Sprint ordered to hand over internal docs to AT&T

The tug-of-war battle between the two over the fate of AT&T's T-Mobile USA acquisition continues as AT&T scores a victory.

AT&T recorded a minor victory after Sprint Nextel was ordered to hand over internal documents to its rival.

The two companies continue to be bitterly locked over AT&T's proposed acquisition of Mobile USA, which Sprint has fiercely fought against. U.S. Special Master Richard Levie ruled yesterday that Sprint would have to hand over additional critical documents to AT&T that it hadn't already given to the U.S. Justice Department, Bloomberg BusinessWeek reported yesterday.

AT&T had originally sought even more documents, which give insight into Sprint's game plan and provide details over just how badly it was hurt by its competitors. But the company was forced to scale back its request. A similar request by Sprint to get AT&T's internal documents was denied.

AT&T said the documents are critical in helping it build its case as it prepares to go to trial with the Justice Department, which has sued to block the merger. Among those documents was whether Sprint was interested in pursuing its own deal with T-Mobile if AT&T's deal falls through. In addition, Sprint and C Spire have filed their own lawsuits blocking the merger, which a judge last week let go through .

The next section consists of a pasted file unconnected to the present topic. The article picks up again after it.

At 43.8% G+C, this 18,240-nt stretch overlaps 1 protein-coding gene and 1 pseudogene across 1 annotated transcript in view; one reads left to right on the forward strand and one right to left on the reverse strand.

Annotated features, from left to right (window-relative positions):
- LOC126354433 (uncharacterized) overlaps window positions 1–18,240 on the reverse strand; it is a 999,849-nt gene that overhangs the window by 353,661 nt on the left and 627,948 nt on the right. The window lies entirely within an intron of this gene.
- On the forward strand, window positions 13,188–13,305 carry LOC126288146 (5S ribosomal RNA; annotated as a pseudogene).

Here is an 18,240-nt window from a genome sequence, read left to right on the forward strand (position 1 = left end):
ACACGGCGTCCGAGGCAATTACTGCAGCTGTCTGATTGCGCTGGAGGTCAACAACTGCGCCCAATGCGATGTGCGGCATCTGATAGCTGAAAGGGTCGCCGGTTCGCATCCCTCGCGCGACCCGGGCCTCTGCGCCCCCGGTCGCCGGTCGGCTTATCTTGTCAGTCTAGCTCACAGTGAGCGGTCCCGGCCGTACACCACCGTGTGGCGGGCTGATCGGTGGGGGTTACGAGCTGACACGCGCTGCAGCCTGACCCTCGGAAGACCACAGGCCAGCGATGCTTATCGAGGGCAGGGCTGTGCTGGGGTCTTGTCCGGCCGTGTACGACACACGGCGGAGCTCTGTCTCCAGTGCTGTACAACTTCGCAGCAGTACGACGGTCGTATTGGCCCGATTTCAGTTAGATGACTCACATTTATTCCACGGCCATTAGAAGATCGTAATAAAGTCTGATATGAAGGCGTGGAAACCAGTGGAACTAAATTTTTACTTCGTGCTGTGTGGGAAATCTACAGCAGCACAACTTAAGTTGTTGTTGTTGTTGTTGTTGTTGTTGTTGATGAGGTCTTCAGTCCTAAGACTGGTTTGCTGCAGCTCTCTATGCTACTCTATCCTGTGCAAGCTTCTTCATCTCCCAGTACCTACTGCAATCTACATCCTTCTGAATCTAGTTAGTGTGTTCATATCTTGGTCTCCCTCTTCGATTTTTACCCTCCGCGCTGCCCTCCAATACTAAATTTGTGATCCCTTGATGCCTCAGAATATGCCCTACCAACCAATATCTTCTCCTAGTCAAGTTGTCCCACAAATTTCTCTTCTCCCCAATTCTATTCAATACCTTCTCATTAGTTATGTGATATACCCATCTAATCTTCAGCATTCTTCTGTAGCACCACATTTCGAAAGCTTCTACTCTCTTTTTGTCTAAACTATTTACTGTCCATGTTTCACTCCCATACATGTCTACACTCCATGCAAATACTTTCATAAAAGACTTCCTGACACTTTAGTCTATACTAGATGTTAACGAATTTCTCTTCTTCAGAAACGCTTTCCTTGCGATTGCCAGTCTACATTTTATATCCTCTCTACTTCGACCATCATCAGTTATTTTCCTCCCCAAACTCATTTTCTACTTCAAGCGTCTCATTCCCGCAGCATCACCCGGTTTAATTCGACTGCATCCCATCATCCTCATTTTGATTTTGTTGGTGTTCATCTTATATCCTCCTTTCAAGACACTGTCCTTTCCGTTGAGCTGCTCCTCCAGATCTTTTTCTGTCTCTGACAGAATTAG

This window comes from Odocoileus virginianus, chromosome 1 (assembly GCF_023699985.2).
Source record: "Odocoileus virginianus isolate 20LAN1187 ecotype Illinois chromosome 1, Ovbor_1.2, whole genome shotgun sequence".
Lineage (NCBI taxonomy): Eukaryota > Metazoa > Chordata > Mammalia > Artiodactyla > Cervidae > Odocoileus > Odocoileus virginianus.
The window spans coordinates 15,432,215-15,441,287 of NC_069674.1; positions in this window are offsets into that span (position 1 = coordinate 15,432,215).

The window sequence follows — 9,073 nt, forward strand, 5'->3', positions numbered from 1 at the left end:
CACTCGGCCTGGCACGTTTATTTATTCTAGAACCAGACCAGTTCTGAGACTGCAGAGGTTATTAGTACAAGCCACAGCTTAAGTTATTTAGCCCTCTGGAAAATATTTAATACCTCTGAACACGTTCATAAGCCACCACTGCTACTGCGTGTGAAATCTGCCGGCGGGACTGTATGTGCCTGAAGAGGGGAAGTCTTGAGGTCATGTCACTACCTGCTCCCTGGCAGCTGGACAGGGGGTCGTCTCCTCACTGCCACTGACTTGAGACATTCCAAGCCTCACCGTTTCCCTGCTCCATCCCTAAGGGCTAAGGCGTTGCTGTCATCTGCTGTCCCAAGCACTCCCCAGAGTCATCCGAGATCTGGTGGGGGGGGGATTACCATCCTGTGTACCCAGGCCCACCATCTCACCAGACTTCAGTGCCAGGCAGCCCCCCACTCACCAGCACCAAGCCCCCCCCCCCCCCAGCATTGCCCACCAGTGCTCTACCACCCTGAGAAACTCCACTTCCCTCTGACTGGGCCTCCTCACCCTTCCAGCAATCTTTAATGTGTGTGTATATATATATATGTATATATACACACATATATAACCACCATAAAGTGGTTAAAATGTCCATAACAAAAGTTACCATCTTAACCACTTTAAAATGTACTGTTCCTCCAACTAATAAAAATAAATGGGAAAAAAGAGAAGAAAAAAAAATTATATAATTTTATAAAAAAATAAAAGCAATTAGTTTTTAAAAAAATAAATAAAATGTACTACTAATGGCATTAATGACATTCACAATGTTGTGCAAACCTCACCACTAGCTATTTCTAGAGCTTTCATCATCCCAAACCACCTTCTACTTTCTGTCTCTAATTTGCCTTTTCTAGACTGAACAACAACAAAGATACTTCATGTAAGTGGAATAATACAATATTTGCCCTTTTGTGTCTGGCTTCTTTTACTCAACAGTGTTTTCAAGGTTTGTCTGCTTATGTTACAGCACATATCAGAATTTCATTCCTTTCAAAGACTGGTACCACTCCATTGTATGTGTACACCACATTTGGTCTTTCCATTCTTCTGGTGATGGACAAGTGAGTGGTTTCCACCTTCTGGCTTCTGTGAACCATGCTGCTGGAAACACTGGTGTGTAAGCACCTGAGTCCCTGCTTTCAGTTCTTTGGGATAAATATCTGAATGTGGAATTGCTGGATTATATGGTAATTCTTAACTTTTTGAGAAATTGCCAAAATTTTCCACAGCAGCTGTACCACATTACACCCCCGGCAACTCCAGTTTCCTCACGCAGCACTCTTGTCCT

Sprint has argued that the AT&T-T-mobile combination would hurt competition, raise prices, and hurt innovation in the industry.

A Sprint spokesman declined to comment. AT&T wasn't immediately available to comment to CNET.

A trial between AT&T and Justice Department is scheduled to start in February. AT&T has said it is pursing a possible out-of-court resolution as well.

In a recent filing, AT&T pushed back the target of its merger completion date to the first half, rather than the first quarter of the year.

About the author

Roger Cheng is the executive editor in charge of breaking news for CNET News. Prior to this, he was on the telecommunications beat and wrote for Dow Jones Newswires and The Wall Street Journal for nearly a decade. He's a devoted Trojan alum and Los Angeles Lakers fan.

 

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